A lot will depend on the size and spread of data you wish to backup on the machines, and how they will generally be connected (do you want to update the backup of a laptop when you have it off-site, for instance).
I use a technique similar to those described in this very useful article to maintain offsite backups of my docs and settings from my main box, netbook, and mail server - it should be quite easy to implement on a number of machine if the files you backup are in consistent places (just one script to copy to all the machines, and setup a SSH key pair for each for authentication).
The rsync algotithm is a very efficient way to maintain backups of potentially large amounts of data even over slow links, and being a command line utility it is easily used in scripts that you can run manually or automate via cron or windows' scheduled tasks. rdiff is another similar option, which uses the rsync algorithm to create "delta" files for each run (rdiff-backup wraps this utility to produce an arrangement that works much the same as rsync+hardlink snapshots). There are a number of extra front-ends available for them too, which either just add a GUI front-end, wrap them to provide a specific arrangement in a more friendly way (though losing some flexibility), or both.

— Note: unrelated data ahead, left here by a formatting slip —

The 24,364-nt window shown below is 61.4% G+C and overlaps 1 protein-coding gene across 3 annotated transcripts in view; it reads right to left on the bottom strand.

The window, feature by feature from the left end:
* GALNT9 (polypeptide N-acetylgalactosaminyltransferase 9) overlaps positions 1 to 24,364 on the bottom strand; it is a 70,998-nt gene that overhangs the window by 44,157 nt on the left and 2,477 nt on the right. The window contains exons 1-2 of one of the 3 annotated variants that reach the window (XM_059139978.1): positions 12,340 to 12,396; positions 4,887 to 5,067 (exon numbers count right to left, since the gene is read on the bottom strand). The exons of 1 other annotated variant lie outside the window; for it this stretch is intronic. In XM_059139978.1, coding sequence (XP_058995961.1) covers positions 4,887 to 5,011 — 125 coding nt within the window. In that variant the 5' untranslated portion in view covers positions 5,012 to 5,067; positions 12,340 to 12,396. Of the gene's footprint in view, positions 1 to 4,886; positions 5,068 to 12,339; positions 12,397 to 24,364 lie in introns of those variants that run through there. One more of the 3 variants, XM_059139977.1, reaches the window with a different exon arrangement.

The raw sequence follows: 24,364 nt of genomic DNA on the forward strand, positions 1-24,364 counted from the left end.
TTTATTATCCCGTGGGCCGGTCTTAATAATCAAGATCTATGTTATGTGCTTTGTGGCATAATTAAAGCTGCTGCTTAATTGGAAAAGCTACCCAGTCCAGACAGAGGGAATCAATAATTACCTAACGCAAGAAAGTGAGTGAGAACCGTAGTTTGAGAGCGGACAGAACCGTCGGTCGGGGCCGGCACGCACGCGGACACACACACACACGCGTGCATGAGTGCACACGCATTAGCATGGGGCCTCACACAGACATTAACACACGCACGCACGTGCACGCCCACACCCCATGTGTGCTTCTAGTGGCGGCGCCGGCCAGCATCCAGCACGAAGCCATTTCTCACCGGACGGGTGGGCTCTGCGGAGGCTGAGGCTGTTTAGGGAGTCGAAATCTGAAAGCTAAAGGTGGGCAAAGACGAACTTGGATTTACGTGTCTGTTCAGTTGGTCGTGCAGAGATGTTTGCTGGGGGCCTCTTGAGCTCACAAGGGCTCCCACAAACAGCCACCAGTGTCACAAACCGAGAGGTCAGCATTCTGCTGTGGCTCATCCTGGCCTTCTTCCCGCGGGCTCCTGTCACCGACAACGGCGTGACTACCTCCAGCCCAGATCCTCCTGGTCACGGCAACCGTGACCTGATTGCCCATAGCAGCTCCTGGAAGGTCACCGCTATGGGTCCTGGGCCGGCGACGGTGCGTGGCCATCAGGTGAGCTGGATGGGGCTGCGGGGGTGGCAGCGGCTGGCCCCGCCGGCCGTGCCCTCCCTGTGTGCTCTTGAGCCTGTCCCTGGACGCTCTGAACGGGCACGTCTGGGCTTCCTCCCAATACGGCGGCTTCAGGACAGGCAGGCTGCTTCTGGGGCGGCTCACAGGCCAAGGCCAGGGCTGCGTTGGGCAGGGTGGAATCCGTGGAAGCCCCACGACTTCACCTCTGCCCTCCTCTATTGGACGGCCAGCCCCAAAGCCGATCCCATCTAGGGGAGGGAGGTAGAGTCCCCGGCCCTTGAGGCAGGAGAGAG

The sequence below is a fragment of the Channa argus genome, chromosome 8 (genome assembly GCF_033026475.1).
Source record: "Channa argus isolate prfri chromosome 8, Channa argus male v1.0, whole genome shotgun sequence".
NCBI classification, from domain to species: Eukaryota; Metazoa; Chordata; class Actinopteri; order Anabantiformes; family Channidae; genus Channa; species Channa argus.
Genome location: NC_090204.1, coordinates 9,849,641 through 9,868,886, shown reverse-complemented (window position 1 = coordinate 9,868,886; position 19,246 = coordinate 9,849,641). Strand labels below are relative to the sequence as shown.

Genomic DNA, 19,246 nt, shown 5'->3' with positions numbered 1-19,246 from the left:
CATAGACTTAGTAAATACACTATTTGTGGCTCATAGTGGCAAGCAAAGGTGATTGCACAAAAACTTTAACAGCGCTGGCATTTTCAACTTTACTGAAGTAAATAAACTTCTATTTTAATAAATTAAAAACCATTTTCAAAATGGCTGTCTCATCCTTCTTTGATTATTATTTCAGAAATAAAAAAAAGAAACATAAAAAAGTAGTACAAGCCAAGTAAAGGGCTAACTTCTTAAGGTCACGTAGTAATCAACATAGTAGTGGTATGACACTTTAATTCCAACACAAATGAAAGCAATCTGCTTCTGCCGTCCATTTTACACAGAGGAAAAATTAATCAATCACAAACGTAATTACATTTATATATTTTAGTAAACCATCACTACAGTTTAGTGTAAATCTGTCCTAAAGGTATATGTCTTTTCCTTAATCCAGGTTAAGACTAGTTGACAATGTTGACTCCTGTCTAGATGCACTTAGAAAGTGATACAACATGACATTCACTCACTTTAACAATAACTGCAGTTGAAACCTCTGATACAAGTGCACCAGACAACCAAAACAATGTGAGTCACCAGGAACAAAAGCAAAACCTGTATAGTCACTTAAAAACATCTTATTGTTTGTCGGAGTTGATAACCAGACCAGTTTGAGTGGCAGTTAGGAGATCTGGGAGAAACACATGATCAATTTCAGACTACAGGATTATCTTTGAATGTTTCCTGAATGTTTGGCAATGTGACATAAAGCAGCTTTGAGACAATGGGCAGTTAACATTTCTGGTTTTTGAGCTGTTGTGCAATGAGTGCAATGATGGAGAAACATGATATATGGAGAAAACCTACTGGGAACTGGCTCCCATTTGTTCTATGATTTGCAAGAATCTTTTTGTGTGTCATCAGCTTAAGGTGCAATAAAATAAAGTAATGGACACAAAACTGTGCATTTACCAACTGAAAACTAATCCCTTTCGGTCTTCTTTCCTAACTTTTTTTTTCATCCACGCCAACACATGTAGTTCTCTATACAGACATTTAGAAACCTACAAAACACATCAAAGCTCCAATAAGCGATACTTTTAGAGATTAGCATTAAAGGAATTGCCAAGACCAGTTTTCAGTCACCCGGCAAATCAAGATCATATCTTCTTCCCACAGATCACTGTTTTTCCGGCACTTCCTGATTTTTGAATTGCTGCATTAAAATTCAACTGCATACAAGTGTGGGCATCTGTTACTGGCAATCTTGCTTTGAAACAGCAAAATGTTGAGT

There are a number of ports of rsync+ssh for Windows (the one that is part of cygwin being the one most people use, cwRsync is another apparently popular option). Though you might need to be running Linux/BSD server-side to use the hardlink-based snapshot technique (I'm not sure if the Windows ports support hard links though they may as the NTFS filesytem can support/emulate them), if you are sticking using Windows server-side rsync will otherwise work well and rdiff's technique doesn't need hardlinks anyway.